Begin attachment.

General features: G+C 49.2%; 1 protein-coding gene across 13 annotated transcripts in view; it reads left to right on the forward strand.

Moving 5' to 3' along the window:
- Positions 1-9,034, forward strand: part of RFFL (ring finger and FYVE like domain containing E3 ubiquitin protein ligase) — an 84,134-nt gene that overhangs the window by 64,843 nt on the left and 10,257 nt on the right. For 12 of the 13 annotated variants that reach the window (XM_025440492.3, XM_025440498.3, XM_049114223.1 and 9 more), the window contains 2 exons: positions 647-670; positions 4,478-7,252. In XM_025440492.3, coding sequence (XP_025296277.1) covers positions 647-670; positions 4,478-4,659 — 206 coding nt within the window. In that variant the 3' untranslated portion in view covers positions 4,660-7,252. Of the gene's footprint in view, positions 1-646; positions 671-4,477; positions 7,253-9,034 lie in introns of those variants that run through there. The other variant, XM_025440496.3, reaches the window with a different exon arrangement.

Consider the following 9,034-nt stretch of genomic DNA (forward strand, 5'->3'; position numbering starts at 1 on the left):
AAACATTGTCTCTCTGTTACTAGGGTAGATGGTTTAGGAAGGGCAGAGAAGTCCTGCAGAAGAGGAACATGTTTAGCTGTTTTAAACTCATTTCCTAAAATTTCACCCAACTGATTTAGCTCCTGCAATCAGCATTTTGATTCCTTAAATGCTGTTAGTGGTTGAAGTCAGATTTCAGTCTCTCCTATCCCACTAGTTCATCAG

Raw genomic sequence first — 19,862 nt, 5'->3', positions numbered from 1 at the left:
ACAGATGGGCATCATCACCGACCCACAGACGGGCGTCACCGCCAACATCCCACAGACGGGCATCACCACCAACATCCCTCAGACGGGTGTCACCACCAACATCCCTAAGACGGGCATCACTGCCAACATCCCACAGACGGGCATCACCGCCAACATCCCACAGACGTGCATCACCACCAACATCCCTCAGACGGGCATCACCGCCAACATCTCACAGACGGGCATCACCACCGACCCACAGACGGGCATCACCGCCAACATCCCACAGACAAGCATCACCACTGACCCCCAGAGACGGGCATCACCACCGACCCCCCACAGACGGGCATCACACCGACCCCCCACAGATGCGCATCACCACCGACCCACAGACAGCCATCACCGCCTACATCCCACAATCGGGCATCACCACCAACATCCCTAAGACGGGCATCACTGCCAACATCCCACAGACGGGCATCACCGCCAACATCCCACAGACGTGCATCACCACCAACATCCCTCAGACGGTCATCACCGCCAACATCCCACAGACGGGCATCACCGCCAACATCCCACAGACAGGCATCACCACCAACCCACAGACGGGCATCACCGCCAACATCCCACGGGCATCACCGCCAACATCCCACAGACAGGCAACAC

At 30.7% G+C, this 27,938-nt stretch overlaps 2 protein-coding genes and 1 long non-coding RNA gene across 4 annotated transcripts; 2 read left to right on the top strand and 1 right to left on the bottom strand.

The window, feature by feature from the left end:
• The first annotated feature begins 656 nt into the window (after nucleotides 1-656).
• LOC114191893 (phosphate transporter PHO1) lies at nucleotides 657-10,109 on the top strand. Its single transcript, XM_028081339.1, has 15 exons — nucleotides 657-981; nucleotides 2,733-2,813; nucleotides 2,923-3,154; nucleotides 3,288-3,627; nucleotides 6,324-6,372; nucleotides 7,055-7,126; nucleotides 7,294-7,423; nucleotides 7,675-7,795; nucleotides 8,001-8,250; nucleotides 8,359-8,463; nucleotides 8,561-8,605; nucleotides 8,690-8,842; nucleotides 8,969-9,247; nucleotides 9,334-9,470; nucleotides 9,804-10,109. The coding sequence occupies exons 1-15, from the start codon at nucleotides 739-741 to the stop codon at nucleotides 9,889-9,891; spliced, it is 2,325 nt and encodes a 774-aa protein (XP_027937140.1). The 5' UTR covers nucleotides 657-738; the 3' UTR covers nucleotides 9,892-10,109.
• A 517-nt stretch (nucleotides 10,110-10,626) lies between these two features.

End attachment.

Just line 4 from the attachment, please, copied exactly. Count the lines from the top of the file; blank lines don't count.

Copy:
Consider the following 9,034-nt stretch of genomic DNA (forward strand, 5'->3'; position numbering starts at 1 on the left):